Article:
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Singh's trip to Kabul worries Pak: US media
India pledged an additional $ 500 million in assistance to Afghanistan.
Washington: Prime Minister Manmohan Singh's high-profile political visit to Afghanistan and cementing of ties with a strategic partnership "are all but certain to raise hackles in Pakistan," a leading US daily said on Friday, as the American media took unusual interest in his Kabul trip.
"With a high-profile political visit and a promise of more aid, India moved ahead on Thursday to cement it's ties with the government of Afghan President Hamid Karzai's overtures that are all but certain to raise hackles in Pakistan, which has long sought to limit Indian influence here (in Afghanistan)," the Los Angeles Times said in a report from Kabul.
At a time when the regional balance of power has been roiled by the killing of Osama bin Laden in his Pakistani hideaway by US forces, Singh also lent support to the Karzai government's efforts to strike a peace deal with the Taliban, which Pakistan helped create and nurture, the paper noted.
During Singh's visit, India pledged an additional $ 500 million in assistance to Afghanistan, a 30 per cent increase over the $ 1.5 billion in aid it already has provided for a variety of projects, many of them major infrastructure undertakings such as building roads and hospitals, noted the Times report, which was also published in Chicago Tribune.
Pakistan has long voiced suspicion over India's aid to Afghanistan and its well-entrenched diplomatic presence in the form of consulates across the country. Seemingly mindful of that, Singh and Karzai declared in a joint statement that their strategic partnership was "not directed against any other state or group of states," the report noted.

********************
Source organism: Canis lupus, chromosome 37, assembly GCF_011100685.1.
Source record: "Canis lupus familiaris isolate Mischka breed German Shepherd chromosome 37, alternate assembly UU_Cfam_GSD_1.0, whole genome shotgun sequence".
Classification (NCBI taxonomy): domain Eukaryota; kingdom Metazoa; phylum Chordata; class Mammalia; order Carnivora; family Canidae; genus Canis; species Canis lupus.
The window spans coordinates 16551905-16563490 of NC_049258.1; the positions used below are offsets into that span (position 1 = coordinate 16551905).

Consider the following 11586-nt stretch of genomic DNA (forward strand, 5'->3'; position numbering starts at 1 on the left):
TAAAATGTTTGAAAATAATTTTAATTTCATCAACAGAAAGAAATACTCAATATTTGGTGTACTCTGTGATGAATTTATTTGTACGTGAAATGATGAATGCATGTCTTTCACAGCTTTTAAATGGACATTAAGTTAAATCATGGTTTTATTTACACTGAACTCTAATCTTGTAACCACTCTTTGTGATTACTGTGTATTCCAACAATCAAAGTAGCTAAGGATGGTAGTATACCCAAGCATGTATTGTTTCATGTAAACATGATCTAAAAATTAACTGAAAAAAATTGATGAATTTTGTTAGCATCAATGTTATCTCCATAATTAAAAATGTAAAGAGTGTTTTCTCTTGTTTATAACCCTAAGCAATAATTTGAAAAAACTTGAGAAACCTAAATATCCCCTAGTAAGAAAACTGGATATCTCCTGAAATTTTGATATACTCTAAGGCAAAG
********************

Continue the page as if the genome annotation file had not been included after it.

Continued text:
The Washington Post, which published a report by AP from Kabul, noted that Singh's first visit in six years appeared to signal that India sees an opportunity to pull Afghanistan closer to its side as Islamabad's precarious relationship with the US is further strained by the bin Laden strike.
The New York Times reported that Afghanistan and India have agreed to move ahead on a strategic partnership framework during Singh's visit to Kabul, "just weeks after a visit (in late April) from the Prime Minister of Pakistan, India's arch-rival."
"The agreement, which is still in the drafting stages, would centre on economic development but would also include an educational component," it said, while taking note of the liberal $ 500 million aid.
"Coming on the heels of a visit by much of Pakistan's civilian and military leadership, including Prime Minister Yousuf Raza Gilani, the Indians' trip was a reminder of how much Pakistan and India are competing for geopolitical advantage in Afghanistan, and it underscored President Hamid Karzai's efforts to court the two countries.
"It has been a difficult balancing act because they are so fiercely antagonistic toward each other," NYT said.
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